Hello, Health

Did you know eating apples can help you lose weight?

With fruits, variety is the trick - have them all by rotation to get all the benefits.

 |  Hello, Health  |  4-minute read |   16-05-2016
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The first thing I do when I do a food audit with my clients is check how many fruits they are genuinely eating in a day. In most cases, they fall way too short of the advisable minimum three servings a day.

So I try all tactics - persuasion, cajoling, educating, even scaring them to get them to eat more. I am a firm believer in the place of fruits in our diet, especially when one is looking to gain health and lose pounds. And aren’t we all!

So shouldn’t we all (eat fruits). But convincing is anything but easy. People come up with excuses ranging from simple honest ones like, I don’t like their taste, to serious/complex ones like my doctor has asked me to avoid raw foods, or I feel like a gas balloon after eating a fruit (and not after eating that big juicy burger!). And till date, my favourite: my teeth are just not strong enough to chew fruits.

apples-bd_051616104117.jpg So many types and different tastes to choose from.

But trust me, I take this converting-them-to-fruits business seriously and have rarely failed to get people (most) to make fruits an important part of their diet. With fruits, variety is the trick - have them all by rotation to get all the benefits.

But I insist everyone must eat two fruits - apples and bananas. Let me explain why I am so biased towards apples here (we'll deal with banana some other time).

Tell me what’s there not to love! Apples are crunchy (don’t pick the over-ripe ones), sweet-tangy (perfect mix, if you ask me), portable (I carry one in my bag all the time) and super healthy too. We have all grown up listening to this oft-repeated saying, "An apple a day to keep the doctor away." Don’t shrug it off because there’s lots of truth in the saying actually.

We all know the basics - apple is high in fibre, low in calories, and is flushed with vitamins, immunity-boosting and cancer-preventing antioxidants.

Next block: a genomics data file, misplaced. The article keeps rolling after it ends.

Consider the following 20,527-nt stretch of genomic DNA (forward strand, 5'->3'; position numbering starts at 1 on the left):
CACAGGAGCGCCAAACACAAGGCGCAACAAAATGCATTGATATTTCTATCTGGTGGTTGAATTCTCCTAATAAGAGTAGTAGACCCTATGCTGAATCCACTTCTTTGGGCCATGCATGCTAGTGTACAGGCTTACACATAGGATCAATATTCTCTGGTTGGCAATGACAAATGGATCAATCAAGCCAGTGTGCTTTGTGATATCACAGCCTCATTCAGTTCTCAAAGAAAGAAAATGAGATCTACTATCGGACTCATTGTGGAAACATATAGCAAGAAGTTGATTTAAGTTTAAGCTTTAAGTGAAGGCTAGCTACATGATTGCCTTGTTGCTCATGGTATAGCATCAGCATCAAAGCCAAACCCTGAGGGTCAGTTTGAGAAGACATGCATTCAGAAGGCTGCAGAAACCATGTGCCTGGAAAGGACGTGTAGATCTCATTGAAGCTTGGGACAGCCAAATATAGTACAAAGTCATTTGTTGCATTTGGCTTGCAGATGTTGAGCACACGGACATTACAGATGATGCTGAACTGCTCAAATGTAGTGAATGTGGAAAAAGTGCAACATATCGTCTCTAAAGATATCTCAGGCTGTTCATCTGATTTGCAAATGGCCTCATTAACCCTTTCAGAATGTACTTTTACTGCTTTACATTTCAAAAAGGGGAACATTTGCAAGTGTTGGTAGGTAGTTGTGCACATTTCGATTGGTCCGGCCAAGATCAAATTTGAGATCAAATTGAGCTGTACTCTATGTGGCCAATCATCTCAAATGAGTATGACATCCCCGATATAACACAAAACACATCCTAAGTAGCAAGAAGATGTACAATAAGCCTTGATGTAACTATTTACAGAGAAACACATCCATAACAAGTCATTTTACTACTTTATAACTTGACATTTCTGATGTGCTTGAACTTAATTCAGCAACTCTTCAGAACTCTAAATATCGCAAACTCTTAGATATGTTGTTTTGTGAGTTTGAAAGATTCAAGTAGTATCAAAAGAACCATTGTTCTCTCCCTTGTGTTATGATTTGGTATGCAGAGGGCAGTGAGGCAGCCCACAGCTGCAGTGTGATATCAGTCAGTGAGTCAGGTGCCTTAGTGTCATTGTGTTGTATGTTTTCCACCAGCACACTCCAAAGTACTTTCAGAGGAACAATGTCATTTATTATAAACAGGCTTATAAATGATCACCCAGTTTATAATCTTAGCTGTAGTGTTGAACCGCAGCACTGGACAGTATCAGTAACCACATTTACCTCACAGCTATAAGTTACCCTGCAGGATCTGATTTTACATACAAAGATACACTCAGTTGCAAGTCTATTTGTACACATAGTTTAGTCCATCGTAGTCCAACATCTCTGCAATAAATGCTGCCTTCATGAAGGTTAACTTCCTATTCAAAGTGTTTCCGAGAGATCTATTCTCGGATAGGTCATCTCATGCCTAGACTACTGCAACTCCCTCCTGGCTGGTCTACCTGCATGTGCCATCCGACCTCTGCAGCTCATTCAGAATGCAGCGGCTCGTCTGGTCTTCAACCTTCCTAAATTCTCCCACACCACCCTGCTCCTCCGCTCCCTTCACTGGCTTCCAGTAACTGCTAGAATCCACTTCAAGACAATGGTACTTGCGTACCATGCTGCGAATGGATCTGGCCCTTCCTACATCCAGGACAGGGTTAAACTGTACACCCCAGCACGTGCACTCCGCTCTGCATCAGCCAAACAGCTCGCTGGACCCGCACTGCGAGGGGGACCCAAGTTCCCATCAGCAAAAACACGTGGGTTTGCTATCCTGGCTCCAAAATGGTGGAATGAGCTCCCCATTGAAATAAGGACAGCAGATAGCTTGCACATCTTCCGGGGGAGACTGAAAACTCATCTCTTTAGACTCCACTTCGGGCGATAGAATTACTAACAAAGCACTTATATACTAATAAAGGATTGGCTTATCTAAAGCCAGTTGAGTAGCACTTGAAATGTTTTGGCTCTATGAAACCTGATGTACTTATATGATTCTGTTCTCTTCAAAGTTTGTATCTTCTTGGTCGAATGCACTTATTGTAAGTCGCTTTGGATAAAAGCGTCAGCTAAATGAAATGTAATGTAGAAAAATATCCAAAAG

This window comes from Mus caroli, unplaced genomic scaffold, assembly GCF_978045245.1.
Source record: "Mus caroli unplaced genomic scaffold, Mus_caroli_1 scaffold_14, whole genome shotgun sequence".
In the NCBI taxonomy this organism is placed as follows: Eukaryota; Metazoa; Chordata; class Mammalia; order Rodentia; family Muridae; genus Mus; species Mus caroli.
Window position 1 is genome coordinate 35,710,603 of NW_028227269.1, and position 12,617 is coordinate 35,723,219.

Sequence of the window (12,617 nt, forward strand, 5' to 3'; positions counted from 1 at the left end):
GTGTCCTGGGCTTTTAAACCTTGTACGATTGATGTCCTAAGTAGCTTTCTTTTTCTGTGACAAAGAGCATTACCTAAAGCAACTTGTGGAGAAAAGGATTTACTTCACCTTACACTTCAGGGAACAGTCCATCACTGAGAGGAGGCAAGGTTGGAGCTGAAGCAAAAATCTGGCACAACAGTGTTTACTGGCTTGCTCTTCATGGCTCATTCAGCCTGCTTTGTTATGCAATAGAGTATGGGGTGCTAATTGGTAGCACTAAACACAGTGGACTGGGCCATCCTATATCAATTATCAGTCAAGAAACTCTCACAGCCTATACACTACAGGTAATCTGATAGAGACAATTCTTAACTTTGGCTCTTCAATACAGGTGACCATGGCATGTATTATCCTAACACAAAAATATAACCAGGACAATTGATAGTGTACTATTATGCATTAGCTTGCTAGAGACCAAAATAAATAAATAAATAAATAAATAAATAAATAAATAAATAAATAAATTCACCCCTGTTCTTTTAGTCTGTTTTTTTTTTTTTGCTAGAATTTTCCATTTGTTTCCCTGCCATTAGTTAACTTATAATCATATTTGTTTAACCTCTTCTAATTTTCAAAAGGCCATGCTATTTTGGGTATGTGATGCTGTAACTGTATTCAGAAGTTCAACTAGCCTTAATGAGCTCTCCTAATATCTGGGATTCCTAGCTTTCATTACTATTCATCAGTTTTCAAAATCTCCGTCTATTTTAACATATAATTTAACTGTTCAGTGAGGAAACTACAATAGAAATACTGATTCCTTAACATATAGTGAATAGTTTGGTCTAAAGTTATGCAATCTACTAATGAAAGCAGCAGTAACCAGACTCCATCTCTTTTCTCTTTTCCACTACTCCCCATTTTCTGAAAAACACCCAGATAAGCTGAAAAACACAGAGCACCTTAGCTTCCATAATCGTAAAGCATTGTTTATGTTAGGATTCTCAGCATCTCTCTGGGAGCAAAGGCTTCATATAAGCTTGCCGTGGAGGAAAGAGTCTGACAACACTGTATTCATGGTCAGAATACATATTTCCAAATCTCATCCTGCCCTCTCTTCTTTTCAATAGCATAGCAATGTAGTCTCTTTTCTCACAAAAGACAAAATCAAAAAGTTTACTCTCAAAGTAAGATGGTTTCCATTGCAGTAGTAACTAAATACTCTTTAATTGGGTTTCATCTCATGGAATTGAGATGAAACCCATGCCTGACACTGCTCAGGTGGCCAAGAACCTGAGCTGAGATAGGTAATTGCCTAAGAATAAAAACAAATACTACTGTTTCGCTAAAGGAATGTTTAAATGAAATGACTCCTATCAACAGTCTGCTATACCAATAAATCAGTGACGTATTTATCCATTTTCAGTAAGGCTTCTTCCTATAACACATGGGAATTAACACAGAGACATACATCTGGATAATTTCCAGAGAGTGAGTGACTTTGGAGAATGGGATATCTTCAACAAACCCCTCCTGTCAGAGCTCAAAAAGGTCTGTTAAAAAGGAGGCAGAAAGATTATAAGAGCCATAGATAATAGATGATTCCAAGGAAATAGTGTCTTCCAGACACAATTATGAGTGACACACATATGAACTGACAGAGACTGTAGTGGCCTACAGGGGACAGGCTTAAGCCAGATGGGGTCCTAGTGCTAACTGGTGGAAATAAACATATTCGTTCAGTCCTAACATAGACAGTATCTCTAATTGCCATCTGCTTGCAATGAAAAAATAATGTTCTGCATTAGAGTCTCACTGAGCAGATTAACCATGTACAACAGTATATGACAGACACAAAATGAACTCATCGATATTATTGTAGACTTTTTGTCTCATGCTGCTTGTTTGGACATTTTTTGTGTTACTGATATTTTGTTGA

But that's not all! Good news about them keeps coming in. Studies have shown that ursolic acid that is present in apple’s peel can help you lose weight faster too.

In a 2012 study, researchers from the University of Iowa found that ursolic acid supplements increase muscle mass and calorie burn. And an earlier study published in 2008 had found that women who added three small apples to their diet per day lost a little more than two pounds in 10 weeks — more than dieters who did not include this fruit in their diet.

Now let's do the math: a small apple adds just 70-odd calories to your diet, so three will give you close to 200, and ten gram fibre too. Satiety plus weight loss - a weight watchers best friend, I would say.

But to get this benefit, have the apple with the peel please (after washing it, of course, to get rid of the pesticides) as ursolic acid is concentrated there. Most of apple’s vitamin C is also present just below the peel.

Another good news is that apples have a particular antioxidant called quercetin. Eating an apple before you workout helps boost endurance by making more oxygen available to the lungs. And if you are worried about what's pollution doing to you, apple is your best antidote.

It helps boost the lung capacity (research shows that those who eat more than five apples a week get this benefit) and protects the lungs from the harmful effects of atmospheric pollutants and cigarette smoke. Another big benefit of quercetin is that it cuts the risk of stroke.

But that’s not all: apple is also loaded with soluble fibre, pectin, which is truly the key to blunting blood sugar swings, and keeping insulin in check, so it is great to keep diabetes away. Plus pectin has been shown to help lower bad (LDL) cholesterol and increase the good (HDL) cholesterol. So basically, apples, besides helping keep you diabetes free, cover your heart too.

Need more reasons to bite into an apple? It’s great for your teeth. Biting and chewing an apple stimulates the production of saliva in your mouth, reducing tooth decay.

And I also love the fact that apples come in all shades of red, green and yellow - so many types and different tastes to choose from. How can one get bored of them.

My simple advice is: love them or hate them - eat them! And I’ll end with one hot little secret not too many people know: even tulsi (holy basil) is a good source of ursolic acid (promise to tell you more about holy basil soon).


Kavita Devgan Kavita Devgan @kavitadevgan

The writer is a nutritionist, weight management consultant and health writer based in Delhi. She is the author of Don't Diet! 50 Habits of Thin People (Jaico) and Ultimate Grandmother Hacks: 50 Kickass Traditional Habits for a Fitter You (Rupa).

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